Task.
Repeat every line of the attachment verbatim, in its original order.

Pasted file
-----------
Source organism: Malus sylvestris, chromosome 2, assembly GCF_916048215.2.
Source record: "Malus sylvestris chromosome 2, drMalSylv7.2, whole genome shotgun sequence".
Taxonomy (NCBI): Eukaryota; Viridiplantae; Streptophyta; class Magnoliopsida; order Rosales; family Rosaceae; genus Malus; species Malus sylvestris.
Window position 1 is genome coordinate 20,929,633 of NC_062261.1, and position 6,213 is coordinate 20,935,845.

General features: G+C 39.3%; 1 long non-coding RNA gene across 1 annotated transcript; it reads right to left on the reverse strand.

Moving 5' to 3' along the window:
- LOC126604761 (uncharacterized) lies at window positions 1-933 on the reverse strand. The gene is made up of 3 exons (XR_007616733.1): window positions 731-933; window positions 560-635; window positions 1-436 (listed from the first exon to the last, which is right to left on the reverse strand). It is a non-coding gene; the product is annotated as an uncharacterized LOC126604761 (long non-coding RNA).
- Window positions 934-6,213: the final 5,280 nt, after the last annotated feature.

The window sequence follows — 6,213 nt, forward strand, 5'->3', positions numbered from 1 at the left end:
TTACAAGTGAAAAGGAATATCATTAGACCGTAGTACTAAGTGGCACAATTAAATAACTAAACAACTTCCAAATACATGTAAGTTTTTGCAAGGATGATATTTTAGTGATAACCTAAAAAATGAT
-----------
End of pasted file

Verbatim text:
Source organism: Malus sylvestris, chromosome 2, assembly GCF_916048215.2.
Source record: "Malus sylvestris chromosome 2, drMalSylv7.2, whole genome shotgun sequence".
Taxonomy (NCBI): Eukaryota; Viridiplantae; Streptophyta; class Magnoliopsida; order Rosales; family Rosaceae; genus Malus; species Malus sylvestris.
Window position 1 is genome coordinate 20,929,633 of NC_062261.1, and position 6,213 is coordinate 20,935,845.

General features: G+C 39.3%; 1 long non-coding RNA gene across 1 annotated transcript; it reads right to left on the reverse strand.

Moving 5' to 3' along the window:
- LOC126604761 (uncharacterized) lies at window positions 1-933 on the reverse strand. The gene is made up of 3 exons (XR_007616733.1): window positions 731-933; window positions 560-635; window positions 1-436 (listed from the first exon to the last, which is right to left on the reverse strand). It is a non-coding gene; the product is annotated as an uncharacterized LOC126604761 (long non-coding RNA).
- Window positions 934-6,213: the final 5,280 nt, after the last annotated feature.

The window sequence follows — 6,213 nt, forward strand, 5'->3', positions numbered from 1 at the left end:
TTACAAGTGAAAAGGAATATCATTAGACCGTAGTACTAAGTGGCACAATTAAATAACTAAACAACTTCCAAATACATGTAAGTTTTTGCAAGGATGATATTTTAGTGATAACCTAAAAAATGAT